The focus is on tackling misuse of CH registers and ensuring their accuracy, with the Government claiming this will benefit business owners by giving them new protections against fraud. There are, however, concerns that ministers are devising a sledgehammer to crack a nut with the prospect of introducing unnecessary and excessive compliance measures that could adversely impact on many businesses, especially SMEs.
The reforms would place new compliance requirements on all companies registered in the UK with proposals including the introduction of ID checks for directors, shareholders and those who file information on behalf of a business at CH.
CH would also be given greater powers to request additional information from companies, for example when there is any significant change to a company’s share capital or a company claims exemption from the requirement to file a full set of accounts. Any details filed at CH could also be checked against information held by other government agencies such as HMRC and the police. New procedures for submitting annual accounts including a standard format and further limitations on changes to accounting reference periods are part of the plans as well as a new requirement for a company to provide full details of any bank account opened overseas within 14 days.
While some proposals have merit, they will significantly increase the compliance burden and costs for all private companies and their professional advisers. They would also represent a huge overhaul for CH, significantly altering its primary role of registering and administering UK businesses to one of intensive compliance checking.
The Government is keen to address ‘almost 10,000 complaints’ to CH in the last three years about misuse of individuals’ personal details and other forms of fraud. These concerns cannot be ignored but must be addressed in a proportionate manner. Many proposals would, if implemented in their current form, make what are currently simple aspects of running a company far more complex and significantly more expensive.
The UK has benefited from an open, liberal regime which encourages entrepreneurship and makes it easy for companies to set up and grow. These proposals represent a move away from that approach. The vast majority of businesses are run by law-abiding people who already face an increasing amount of red tape in their day to day operations. The Government should be aiming to make operating their companies easier, not more difficult.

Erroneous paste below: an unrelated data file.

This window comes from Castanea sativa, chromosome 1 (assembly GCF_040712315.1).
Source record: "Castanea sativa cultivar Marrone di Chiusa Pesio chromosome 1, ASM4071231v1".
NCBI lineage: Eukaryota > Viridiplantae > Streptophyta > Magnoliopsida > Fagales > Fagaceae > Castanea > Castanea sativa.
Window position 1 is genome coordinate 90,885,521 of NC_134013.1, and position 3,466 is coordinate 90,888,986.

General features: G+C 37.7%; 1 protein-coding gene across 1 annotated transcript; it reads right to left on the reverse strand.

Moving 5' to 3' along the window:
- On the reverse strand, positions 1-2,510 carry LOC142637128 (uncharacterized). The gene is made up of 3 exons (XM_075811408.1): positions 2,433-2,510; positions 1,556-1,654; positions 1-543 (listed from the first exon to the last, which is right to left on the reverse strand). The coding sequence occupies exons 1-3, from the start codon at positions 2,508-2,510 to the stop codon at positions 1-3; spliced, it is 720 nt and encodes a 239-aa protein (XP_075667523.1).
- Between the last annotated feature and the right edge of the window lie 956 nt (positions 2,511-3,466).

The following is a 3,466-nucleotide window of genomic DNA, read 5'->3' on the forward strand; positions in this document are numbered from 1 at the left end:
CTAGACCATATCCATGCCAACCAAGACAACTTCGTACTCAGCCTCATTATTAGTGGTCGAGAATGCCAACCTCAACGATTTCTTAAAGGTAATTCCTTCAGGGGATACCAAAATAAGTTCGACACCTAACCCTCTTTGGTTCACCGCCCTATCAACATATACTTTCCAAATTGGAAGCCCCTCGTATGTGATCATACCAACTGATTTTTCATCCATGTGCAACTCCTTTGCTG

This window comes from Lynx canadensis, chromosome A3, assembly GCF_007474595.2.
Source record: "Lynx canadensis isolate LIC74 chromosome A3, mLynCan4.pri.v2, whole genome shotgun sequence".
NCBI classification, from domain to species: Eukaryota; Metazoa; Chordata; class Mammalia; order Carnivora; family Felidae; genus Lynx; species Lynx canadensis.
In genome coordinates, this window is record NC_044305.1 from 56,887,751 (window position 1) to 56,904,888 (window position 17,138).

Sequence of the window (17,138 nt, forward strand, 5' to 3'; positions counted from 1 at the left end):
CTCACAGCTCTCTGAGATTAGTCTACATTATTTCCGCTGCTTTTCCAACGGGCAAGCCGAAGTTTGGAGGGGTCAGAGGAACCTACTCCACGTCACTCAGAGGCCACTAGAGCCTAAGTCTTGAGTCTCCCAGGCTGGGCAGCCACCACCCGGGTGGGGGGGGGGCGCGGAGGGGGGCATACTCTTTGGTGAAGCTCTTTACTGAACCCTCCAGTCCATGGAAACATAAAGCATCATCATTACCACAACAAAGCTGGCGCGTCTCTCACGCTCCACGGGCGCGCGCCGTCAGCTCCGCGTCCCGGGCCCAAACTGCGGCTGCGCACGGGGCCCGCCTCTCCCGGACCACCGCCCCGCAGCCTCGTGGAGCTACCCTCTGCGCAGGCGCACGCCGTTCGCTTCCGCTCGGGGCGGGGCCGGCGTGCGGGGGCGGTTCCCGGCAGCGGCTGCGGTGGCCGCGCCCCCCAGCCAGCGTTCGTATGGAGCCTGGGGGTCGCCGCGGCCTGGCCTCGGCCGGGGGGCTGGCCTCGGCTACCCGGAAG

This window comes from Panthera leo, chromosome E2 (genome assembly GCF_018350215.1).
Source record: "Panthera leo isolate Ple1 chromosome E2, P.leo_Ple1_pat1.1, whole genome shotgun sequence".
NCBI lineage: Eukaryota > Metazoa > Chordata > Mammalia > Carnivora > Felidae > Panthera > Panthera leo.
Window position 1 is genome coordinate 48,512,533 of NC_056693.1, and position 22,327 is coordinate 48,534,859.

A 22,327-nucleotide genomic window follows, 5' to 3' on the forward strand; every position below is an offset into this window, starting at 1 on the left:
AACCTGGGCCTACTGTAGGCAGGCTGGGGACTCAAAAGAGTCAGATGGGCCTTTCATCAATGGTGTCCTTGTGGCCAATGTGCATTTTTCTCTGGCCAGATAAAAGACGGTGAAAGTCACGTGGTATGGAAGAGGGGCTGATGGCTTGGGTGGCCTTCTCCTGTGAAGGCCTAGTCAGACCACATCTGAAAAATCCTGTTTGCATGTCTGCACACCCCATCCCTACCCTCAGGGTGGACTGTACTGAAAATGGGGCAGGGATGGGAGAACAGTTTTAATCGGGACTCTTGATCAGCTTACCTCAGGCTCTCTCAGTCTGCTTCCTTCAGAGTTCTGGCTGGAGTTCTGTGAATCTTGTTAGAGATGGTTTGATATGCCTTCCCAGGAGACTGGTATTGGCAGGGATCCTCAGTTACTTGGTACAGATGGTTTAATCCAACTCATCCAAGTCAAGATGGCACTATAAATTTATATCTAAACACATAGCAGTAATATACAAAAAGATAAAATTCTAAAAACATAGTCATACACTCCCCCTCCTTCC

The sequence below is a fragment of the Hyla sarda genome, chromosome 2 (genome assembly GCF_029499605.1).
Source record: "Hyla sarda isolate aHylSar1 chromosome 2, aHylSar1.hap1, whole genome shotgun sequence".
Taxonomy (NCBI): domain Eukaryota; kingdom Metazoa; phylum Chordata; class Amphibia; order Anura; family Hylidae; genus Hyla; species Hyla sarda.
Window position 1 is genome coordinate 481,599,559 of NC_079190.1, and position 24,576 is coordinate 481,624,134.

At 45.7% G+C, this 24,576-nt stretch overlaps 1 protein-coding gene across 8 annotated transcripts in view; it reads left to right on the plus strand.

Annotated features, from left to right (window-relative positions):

The PSC (Persons of Significant Control) Register introduced in 2016 serves as an example of a similar Government initiative which has so far proved over-complex and ineffective. Most companies struggle to understand what information they are required to provide for their PSC register and as a result many are simply ticking any box just to complete the process which then provides government and other agencies with incorrect an inconsistent information. The PSC Register has also failed to substantially eradicate fraud and other illegal activity as criminals either ignore or circumvent such compliance measures.
It is imperative that resources should be invested through other agencies to tackle fraud and money laundering, core issues the Government is seeking to address through these CH reforms. However, at present, many of the proposals appear to amount to little more than box-ticking exercises which will enable ministers to point to proactivity, albeit misguided proactivity, in seeking to address a problem.
I would hope that when the consultation closes, the Government will take a very measured approach, weeding out the more burdensome proposals before the introduction of any new legislation. Some of the measures such as preventing abuses in the way some companies file their accounts would be of significant benefit and should be retained. The spirit of any legislation must, however, consider the wider impact on businesses, especially SMEs. If all the proposals are to be implemented, the Government should certainly consider providing an opt-out for smaller companies which can least afford the extra resources needed to comply with new rules as currently proposed.
At a time when the UK is facing new challenges and uncertainties, the business community can ill-afford another raft of bureaucratic legislation, especially if it fails to deliver widespread benefit and could potentially damage our economy.
Catherine Feechan is a Partner and Corporate Finance specialist, Davidson Chalmers Stewart